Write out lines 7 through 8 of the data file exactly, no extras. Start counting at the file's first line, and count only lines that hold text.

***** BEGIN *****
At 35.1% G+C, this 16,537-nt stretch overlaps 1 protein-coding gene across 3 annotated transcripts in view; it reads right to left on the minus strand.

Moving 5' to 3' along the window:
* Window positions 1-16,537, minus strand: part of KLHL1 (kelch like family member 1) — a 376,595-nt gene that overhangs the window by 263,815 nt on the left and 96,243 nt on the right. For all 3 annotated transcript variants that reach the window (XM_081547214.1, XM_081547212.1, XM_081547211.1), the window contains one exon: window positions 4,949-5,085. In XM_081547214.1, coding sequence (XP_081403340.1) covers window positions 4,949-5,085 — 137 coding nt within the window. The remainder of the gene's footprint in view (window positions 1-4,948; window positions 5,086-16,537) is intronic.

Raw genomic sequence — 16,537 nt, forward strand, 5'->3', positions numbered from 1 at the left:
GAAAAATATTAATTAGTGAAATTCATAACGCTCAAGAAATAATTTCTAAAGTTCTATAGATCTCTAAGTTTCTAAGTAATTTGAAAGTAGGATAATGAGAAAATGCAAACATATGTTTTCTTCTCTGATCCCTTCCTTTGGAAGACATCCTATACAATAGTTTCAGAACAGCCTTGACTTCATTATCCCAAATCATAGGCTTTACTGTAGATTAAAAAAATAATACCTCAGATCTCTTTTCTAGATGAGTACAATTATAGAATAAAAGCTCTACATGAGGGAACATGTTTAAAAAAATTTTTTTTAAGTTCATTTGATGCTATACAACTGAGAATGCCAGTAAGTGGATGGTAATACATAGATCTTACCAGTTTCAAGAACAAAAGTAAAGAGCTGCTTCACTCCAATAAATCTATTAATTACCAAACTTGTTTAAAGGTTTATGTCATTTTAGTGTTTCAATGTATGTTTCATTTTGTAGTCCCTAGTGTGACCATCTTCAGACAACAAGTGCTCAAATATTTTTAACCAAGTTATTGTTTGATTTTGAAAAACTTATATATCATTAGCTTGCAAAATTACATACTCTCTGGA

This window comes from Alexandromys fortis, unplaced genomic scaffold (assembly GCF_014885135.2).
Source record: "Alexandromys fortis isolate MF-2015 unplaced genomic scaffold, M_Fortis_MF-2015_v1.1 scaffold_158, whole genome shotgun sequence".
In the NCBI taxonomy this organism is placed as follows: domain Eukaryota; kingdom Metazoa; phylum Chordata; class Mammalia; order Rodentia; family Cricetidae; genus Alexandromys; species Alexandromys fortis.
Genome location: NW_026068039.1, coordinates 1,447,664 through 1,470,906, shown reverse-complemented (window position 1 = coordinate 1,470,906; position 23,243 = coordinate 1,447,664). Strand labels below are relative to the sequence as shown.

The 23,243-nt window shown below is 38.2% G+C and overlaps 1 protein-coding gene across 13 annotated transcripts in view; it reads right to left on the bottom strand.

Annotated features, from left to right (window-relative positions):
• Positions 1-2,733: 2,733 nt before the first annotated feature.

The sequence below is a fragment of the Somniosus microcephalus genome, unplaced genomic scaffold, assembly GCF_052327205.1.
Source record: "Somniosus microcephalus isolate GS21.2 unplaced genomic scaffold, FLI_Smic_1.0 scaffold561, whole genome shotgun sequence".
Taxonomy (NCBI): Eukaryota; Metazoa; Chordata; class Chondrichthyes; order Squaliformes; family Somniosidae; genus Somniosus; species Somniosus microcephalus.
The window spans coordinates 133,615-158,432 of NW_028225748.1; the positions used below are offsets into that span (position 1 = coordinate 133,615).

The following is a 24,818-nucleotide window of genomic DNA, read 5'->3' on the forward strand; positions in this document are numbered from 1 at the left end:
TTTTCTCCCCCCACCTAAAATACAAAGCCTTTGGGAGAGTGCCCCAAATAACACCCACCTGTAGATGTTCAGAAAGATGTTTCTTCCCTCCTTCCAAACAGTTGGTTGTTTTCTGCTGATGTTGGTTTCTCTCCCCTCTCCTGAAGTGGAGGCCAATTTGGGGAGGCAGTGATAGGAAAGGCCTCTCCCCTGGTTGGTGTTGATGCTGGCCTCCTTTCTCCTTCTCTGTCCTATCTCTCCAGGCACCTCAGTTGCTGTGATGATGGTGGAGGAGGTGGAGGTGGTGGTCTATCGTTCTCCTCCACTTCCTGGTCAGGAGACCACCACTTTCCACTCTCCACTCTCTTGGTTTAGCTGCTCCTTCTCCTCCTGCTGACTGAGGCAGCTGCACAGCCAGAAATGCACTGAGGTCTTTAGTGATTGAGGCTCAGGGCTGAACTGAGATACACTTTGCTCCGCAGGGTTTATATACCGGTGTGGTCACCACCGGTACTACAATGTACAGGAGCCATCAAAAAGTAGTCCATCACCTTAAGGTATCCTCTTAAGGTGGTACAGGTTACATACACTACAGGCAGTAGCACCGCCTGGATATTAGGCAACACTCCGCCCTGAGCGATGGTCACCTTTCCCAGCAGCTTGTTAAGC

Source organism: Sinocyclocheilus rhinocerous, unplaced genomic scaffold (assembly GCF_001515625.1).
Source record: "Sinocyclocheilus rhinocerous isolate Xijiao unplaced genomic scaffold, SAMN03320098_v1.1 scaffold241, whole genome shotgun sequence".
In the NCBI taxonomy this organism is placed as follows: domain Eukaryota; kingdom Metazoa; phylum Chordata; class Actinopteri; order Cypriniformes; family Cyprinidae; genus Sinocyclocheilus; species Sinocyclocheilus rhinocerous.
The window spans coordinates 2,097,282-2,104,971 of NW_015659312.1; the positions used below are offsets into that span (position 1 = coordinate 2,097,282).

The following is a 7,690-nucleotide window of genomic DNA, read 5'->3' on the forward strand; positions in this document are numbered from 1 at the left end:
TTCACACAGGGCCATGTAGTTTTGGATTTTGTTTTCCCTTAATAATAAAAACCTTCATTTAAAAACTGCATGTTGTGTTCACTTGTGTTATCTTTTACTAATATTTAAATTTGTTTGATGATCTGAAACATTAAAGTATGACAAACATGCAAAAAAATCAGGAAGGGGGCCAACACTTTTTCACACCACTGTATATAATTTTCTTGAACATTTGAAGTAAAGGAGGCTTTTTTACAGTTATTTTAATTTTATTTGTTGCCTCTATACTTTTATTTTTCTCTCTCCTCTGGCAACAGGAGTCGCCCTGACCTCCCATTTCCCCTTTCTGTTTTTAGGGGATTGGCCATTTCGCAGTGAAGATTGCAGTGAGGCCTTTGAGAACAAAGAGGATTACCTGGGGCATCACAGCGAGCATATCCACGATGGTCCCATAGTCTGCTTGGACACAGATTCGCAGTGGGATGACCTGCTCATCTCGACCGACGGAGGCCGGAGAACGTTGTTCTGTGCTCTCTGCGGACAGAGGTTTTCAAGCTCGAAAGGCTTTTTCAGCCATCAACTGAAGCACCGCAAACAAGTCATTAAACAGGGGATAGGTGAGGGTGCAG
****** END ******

Source record: "Alexandromys fortis isolate MF-2015 unplaced genomic scaffold, M_Fortis_MF-2015_v1.1 scaffold_158, whole genome shotgun sequence".
In the NCBI taxonomy this organism is placed as follows: domain Eukaryota; kingdom Metazoa; phylum Chordata; class Mammalia; order Rodentia; family Cricetidae; genus Alexandromys; species Alexandromys fortis.